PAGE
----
Our CAT class ended in November and shortly thereafter, the decision to not indict the officer who murdered Mike Brown happened. And so, we were on fire again. In the midst of all of this In the aftermath of all of this uprising, in this unrest, we found ourselves being asked to community care give. Right. Can you come to the neighborhood school down the street from Cherokee Street? we don't know what you can do, but can you just come and be present? We don't have any money, but if you have just some time. Right. And so, we went there, and we invited some of the artists who were still on the ground in Ferguson by night there in this elementary school by day showing the response of artwork that they were doing, wearing t shirts that say unarmed civilian. And these were CAT's. And so things just snowballed. And we we formed a group, in the fire of response and caregiving and unrest. So Cherokee Street Reach was born out of CAT's, out of the uprising, doing what we can do, which was show up for the young people.
So maybe a year and a half later on Cherokee Street, there was an abandoned lot. we use to do, some murals. There's still paint on the basketball court right now from that. And people on the street had asked young people, what should we do with this lot? And they said, we want to play basketball. So a basketball court ended up being on patch of grass and rough and tumble concrete And it activated the people in the neighborhood, the young people, the artists activated that broken down lot space and turned it into something magical. And there weren't, you know, raised garden beds and flowers It looks like the neighborhood. Right. And that's why it was the neighborhood. the neighborhood named it Love Bank Park for the bank shot. this was a big deal because there aren't any basketball hoops on the south side of St. Louis in city parks because of really old racist policies.
So, you know, young people who come from all over to play in this park, but some days we don't know where Street Reach and Love Bank begin and end because they were both born in the aftermath of a socially and economically and politically changing climate in the region. But specifically, on this street, because it divides towards both of the aldermen for those wards on both sides of the street have been serving for 20 years. And in that time, they were both unseated by young progressives who actually, helped love Bank become, what it is. One of them where we're actually going to repaint some signs and make some murals up there starting this week. I know he's going to be there.
BC: You’ve been at it for quite a while in that neighborhood. Are there young people from Cherokee who have taken that journey with you?
PA: When we started Cherokee's Street Reach, we started it because there was a young man on the street. We wanted to, quote unquote, help him. Right. And we had all these ideas about how we were going to help him and get him into these different programs. And ultimately, just through the council of people like Regina Martinez, who I mentioned earlier, other people who were aware so full circle.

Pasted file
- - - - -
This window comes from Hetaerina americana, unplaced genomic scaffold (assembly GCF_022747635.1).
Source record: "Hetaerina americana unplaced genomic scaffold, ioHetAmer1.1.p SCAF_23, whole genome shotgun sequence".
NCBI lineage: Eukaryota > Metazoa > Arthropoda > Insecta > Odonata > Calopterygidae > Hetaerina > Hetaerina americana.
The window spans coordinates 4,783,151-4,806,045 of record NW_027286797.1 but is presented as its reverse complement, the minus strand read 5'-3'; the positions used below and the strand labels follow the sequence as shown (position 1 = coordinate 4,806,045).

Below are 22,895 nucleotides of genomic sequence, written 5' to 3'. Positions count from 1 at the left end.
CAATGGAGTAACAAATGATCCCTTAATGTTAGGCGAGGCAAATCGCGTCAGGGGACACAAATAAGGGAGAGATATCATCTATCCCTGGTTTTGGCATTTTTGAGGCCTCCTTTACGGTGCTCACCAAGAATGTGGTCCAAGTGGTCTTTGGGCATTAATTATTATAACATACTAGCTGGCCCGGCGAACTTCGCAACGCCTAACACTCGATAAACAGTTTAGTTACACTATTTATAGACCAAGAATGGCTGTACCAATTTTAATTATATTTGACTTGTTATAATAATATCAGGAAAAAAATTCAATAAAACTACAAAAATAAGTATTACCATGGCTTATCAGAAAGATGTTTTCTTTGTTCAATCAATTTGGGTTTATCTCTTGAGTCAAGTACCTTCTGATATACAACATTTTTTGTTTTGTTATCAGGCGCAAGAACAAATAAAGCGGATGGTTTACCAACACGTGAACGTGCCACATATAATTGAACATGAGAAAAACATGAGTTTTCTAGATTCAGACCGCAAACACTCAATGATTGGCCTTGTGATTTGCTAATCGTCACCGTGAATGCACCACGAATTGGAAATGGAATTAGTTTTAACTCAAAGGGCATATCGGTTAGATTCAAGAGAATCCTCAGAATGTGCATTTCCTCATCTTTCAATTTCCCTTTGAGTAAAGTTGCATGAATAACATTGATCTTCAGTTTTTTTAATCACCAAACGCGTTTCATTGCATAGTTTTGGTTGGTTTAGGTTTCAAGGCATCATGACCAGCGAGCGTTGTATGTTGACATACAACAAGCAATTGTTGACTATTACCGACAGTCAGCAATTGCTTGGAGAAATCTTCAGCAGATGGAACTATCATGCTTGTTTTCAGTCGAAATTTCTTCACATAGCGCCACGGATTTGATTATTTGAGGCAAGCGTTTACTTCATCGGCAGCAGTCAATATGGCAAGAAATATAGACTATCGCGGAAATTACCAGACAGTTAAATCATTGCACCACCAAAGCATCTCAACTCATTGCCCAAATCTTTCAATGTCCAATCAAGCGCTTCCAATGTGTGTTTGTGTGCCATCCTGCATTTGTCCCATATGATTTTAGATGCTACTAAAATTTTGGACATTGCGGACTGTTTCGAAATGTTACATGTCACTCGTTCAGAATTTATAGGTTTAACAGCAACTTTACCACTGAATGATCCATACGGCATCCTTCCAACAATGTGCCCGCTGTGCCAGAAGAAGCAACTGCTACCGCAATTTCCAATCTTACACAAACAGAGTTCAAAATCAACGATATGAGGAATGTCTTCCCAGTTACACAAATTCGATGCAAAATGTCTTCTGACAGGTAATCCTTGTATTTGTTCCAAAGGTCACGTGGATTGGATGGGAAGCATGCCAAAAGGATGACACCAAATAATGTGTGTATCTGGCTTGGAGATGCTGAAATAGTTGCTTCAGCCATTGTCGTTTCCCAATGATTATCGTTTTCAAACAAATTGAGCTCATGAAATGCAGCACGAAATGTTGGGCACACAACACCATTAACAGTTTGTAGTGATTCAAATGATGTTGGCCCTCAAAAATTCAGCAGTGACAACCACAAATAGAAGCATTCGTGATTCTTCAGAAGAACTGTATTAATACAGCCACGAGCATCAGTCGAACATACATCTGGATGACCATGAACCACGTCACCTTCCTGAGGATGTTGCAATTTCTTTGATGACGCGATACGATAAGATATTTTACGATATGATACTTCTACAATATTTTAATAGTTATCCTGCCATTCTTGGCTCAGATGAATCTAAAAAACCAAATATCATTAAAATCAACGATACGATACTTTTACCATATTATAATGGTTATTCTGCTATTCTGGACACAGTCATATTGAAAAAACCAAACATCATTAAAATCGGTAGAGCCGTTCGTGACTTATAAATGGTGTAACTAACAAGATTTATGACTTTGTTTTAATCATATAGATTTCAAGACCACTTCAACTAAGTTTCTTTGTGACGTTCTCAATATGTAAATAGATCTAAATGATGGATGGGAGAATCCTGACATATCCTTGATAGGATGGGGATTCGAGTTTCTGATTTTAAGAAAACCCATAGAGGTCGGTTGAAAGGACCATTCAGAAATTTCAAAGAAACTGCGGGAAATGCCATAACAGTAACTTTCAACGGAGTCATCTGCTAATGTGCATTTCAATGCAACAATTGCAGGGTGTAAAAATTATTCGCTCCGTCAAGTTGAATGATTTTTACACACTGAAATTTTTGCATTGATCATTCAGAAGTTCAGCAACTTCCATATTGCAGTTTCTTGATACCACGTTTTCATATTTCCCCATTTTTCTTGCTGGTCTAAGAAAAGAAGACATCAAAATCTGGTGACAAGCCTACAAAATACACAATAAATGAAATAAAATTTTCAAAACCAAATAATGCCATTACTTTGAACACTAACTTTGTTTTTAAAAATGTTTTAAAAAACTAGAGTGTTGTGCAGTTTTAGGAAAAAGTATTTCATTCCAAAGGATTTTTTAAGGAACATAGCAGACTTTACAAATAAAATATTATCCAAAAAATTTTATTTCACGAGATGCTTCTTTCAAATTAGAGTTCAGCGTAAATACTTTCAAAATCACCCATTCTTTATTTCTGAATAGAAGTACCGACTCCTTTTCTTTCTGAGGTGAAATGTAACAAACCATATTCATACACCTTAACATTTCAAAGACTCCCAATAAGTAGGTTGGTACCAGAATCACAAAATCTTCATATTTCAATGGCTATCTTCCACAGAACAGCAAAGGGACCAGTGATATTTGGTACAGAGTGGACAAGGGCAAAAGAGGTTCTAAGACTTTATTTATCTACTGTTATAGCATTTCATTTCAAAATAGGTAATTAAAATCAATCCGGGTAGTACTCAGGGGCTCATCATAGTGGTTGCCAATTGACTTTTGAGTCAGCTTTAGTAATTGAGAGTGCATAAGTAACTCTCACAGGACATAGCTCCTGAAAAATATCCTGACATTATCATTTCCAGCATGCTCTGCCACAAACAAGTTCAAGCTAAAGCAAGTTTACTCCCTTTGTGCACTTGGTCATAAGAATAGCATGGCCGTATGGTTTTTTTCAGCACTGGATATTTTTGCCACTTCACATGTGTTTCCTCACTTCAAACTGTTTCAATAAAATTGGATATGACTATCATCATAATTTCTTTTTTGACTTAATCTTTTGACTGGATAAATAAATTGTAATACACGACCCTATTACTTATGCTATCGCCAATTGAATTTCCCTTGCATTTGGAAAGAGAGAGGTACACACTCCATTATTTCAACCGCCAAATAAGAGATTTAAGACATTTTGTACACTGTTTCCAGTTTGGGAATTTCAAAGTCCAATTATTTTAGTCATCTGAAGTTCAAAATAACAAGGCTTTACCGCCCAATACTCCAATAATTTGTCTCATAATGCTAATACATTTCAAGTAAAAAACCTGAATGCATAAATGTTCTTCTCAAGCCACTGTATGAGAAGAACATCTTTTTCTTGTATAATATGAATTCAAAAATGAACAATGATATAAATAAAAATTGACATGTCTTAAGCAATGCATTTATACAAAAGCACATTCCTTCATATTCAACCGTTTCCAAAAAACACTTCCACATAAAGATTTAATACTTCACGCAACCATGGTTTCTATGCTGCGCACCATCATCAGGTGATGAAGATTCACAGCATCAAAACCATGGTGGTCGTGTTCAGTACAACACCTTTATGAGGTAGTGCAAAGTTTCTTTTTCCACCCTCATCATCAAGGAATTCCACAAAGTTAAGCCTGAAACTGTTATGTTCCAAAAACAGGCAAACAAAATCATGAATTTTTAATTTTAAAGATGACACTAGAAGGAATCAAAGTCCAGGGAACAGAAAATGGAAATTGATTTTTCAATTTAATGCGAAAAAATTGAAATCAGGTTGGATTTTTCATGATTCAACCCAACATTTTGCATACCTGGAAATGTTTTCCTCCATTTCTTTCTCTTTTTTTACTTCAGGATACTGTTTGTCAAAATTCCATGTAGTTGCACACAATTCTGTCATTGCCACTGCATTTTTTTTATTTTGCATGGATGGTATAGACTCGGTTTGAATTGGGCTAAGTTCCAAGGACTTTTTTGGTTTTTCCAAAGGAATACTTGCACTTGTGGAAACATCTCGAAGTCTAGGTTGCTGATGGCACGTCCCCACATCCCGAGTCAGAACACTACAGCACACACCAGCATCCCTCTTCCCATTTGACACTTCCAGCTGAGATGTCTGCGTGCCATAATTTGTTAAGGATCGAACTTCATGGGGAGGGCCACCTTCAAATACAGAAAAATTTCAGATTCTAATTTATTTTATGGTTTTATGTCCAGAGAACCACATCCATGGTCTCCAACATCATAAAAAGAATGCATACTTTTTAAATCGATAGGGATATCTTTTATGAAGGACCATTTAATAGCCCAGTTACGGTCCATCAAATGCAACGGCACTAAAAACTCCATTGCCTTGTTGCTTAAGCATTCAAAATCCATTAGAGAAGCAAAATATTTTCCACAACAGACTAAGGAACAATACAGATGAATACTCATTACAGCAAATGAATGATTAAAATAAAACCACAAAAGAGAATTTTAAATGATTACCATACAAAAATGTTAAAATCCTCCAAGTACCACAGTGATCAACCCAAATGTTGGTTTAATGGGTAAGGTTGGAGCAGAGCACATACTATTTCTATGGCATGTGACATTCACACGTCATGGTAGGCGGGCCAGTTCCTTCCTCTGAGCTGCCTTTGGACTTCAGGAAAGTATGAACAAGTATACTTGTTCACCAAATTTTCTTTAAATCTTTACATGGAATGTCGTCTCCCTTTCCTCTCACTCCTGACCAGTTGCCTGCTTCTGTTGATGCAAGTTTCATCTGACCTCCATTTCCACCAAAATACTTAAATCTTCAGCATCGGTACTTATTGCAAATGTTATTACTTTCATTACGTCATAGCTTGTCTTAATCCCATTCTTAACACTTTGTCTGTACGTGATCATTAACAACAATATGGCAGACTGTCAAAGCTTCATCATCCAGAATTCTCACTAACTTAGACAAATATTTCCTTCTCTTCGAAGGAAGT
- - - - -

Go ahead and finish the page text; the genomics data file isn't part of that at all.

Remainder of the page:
I mean, the circle is more like an infinity loop. We're going to repaint some signs, look at Love Bank and do a mural and I got some grant money through some neighborhood organizations and two of the young people who I'm hiring to be art assistants. One of them is this young man who is running around the street six years ago with nothing to do.
I'm sure that Roseanne and Con can both attest to it, you don't really clock out from these kinds of things. you don't take your teaching artists or community care or counselor or administrator hat or smock off when you go home. Right. So the biggest way is that the work has shown up is that it's always present, you get phone calls, you get emails, you're invited to come to this thing, you don't, clock out, you know, It's like your partner or your child or your parents that you care for. Right. It's omnipresent. It's always kind of over here.
That story, I feel like just really demonstrated other ways that it has overlapped. you know, community care and the politics of the thing and the built environment and these questions about ownership, we talk about in our workshops who made something versus who created it So, yeah, so, Yeah, I just love it.
BC: Thank you, great story, Con, you got a story?
CC: In nineteen ninety when I moved here to work with the Social Service Agency, after about four years and I joined the Board of Peter and Paul Community Services. And in nineteen ninety-eight was my CAT year. I was in the second class. I went to a board meeting and Tom Burnham was the director of Shelter Services, was talking about a project that he had going on. Then we had single room occupancy hotel in St. Louis that was being renovated by a developer. They were going to take guys from the shelter and move them into this SRO and they could live there for free and they could save their money. And as they were working, they would be assigned to a realtor, a banker, and a team of people that would help them figure out how they were going to buy a house. it was very ambitious,
I'm like, Tom, we got to document this. I'm seeing maps. I'm seeing pieces of paper. I'm seeing people on the margins on three ring binder paper. And most of us are to the right of the red line and we have a safety net. But the people that you're working with are on the left side there's a lot less room. there's danger there's holes in the side of the paper. People fall in those holes. And so this is like a map to me, Tom. We've got to give it some maps. Became a thing for me at that particular point.
Sitting here thinking about these stories, I realize that. All along the way, I've been helping people make maps you know, the murals are not really murals They're maps of where people live and how people move through this thing we call the social service system or the continuum of care. Mapping and murals and stories and all of these things that were all set in motion by my CAT training
This is my favorite story of all time. I think I'm sitting in my studio with six men and I have this mapping exercise where, you know, you map your neighborhood where you grew up. Here was the corner store. Here was the school. It was the church. Here was my best friend's house. Just map that map a place